Lyme Poland joins international coalition rejecting IDSA guidelines
Eighty-seven organizations in 11 countries are now on record as opposing the IDSA’s proposed Lyme disease treatment guidelines.
The most recent one to join the Ad Hoc Patient and Physician Coalition is borelioza.org – Lyme Poland.
Other countries represented include the US, Canada, Australia, France, Germany, the United Kingdom, the Netherlands, Belgium, Latvia, and Spain.
In an email, a spokesperson for Lyme Poland gave the following reason for joining the coalition:
IDSA guidelines in Lyme disease have been used as a key reference document and a template by Polish Epidemiology and Infectious Diseases Society (PTEiLChZ) in formulating their recommendations, which in turn set the poor standard of care for Lyme patients in our country.
These restrictive recommendations exclude large groups of patients, delay diagnoses and lead to unnecessary suffering of many due to inadequate treatment, as well as unnecessary costs in the healthcare system and beyond.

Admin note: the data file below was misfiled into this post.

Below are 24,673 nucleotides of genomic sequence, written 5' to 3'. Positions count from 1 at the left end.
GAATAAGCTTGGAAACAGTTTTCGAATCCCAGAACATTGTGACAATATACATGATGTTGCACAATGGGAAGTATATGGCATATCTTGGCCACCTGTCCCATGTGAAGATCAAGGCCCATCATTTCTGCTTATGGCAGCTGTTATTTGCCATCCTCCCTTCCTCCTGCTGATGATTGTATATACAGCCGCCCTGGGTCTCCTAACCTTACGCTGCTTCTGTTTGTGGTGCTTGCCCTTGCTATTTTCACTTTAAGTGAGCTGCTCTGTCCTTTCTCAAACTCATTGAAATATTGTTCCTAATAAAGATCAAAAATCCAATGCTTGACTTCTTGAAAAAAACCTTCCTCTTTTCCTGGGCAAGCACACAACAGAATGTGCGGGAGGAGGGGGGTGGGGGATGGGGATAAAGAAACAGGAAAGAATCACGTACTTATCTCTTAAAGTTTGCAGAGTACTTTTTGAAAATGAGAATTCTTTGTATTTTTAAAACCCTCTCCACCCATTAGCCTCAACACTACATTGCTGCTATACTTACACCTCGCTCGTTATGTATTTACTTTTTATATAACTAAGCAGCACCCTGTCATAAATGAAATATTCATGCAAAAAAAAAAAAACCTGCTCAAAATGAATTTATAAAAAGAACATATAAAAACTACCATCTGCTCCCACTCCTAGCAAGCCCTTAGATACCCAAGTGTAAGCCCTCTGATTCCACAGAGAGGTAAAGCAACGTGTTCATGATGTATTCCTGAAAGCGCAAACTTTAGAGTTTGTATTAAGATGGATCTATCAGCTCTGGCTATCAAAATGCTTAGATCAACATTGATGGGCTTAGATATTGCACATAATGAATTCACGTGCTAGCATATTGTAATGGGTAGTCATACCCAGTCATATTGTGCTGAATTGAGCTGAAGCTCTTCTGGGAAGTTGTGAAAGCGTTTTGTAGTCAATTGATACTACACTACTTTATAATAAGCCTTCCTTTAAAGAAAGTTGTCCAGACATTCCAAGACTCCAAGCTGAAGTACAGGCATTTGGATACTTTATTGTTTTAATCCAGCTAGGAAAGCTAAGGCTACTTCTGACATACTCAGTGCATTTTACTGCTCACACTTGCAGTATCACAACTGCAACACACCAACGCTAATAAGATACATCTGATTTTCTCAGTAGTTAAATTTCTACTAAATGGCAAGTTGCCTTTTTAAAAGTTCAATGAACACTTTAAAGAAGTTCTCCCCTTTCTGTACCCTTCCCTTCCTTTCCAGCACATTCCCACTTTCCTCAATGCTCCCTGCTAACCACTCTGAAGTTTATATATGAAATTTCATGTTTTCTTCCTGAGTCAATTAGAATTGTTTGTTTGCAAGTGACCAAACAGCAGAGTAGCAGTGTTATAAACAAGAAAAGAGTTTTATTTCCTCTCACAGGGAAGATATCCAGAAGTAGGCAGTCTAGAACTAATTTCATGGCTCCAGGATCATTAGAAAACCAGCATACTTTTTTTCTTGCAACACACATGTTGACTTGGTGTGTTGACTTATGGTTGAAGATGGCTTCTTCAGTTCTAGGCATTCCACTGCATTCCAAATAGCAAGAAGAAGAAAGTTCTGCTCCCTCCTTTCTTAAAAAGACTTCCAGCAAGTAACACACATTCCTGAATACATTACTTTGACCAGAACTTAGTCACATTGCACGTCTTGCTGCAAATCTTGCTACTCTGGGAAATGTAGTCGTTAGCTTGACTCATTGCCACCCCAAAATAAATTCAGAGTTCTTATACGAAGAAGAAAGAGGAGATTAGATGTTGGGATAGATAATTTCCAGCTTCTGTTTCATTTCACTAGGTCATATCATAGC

These recommendations do not reflect the body of science in the subject and the process of their devising raises serious concerns regarding transparency and ethics. Patients and doctors deserve better advice.
The coalition is spearheaded by LymeDisease.org and the International Lyme and Associated Diseases Society (ILADS).
It came together after the Infectious Diseases Society of America posted a draft of its new guidelines in June, inviting public comment.
Comprehensive rebuttal to IDSA
LymeDisease.org’s Lorraine Johnson and Dr. Betty Maloney, of ILADS, prepared a comprehensive rebuttal to the guidelines, and soon, other groups publicly endorsed their comments.
In the US, the IDSA’s restrictive Lyme treatment guidelines are often viewed as mandates by physicians, state health officials, medical boards, insurance companies, and the courts.
They have been used to deny treatment, insurance coverage, and the medical licenses of Lyme-treating doctors throughout the country.
But the IDSA’s guidelines have also been adopted by many other countries, giving rise to international patient protests against them.
Read our rebuttal: Ad Hoc Patient-Physician Coalition Comments Sept 6
See which groups have signed on: 87 organizations, 11 countries (Sept. 26)